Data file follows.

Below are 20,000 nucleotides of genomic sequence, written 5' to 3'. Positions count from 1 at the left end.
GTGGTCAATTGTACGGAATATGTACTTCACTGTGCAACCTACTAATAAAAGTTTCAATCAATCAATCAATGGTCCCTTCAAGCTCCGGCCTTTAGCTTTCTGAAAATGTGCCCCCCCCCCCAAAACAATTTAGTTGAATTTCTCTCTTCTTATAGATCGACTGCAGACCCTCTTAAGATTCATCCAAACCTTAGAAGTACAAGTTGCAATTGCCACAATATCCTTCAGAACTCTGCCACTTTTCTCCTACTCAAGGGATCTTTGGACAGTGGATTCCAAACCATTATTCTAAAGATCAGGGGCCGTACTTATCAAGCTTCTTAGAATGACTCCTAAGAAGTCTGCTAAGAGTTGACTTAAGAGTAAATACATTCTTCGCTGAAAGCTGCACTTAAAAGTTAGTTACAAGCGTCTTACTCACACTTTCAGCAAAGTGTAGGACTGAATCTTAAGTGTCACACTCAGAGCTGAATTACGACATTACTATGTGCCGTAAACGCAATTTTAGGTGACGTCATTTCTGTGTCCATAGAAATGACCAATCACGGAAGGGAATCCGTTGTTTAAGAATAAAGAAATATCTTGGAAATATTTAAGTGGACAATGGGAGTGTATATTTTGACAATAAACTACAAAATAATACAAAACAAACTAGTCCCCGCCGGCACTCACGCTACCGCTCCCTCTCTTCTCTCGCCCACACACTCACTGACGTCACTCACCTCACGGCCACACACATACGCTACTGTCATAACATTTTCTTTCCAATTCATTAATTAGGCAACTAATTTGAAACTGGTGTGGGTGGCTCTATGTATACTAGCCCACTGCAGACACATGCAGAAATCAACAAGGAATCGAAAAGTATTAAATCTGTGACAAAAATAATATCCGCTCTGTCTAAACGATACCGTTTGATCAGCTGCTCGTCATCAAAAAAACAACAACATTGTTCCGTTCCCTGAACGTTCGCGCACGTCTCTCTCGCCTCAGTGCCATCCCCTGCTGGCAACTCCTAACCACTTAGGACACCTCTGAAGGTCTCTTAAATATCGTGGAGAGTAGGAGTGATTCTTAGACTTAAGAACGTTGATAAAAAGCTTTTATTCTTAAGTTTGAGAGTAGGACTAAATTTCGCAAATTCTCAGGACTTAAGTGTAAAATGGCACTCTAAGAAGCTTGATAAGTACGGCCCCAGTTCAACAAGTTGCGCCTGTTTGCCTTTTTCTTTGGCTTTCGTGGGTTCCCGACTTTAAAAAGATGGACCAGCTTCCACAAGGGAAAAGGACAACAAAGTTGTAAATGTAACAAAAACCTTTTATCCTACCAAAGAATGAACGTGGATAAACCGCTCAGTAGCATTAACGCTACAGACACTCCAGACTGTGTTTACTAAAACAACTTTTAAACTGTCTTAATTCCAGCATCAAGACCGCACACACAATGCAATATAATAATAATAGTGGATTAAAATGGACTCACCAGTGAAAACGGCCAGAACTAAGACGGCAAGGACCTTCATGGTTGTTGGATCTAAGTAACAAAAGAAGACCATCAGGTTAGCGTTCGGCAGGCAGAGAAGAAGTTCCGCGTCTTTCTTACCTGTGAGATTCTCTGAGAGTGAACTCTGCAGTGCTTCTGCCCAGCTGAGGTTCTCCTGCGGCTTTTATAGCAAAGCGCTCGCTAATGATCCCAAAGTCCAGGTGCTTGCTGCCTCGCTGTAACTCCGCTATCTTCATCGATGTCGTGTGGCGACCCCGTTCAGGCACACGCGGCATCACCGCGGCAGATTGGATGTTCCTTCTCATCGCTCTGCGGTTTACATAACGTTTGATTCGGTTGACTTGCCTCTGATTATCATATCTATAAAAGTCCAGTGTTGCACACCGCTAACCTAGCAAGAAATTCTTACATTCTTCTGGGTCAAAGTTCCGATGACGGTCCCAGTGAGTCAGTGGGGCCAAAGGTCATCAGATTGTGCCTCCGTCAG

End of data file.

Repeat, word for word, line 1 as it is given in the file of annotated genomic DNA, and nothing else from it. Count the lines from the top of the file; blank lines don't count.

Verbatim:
Below are 20,000 nucleotides of genomic sequence, written 5' to 3'. Positions count from 1 at the left end.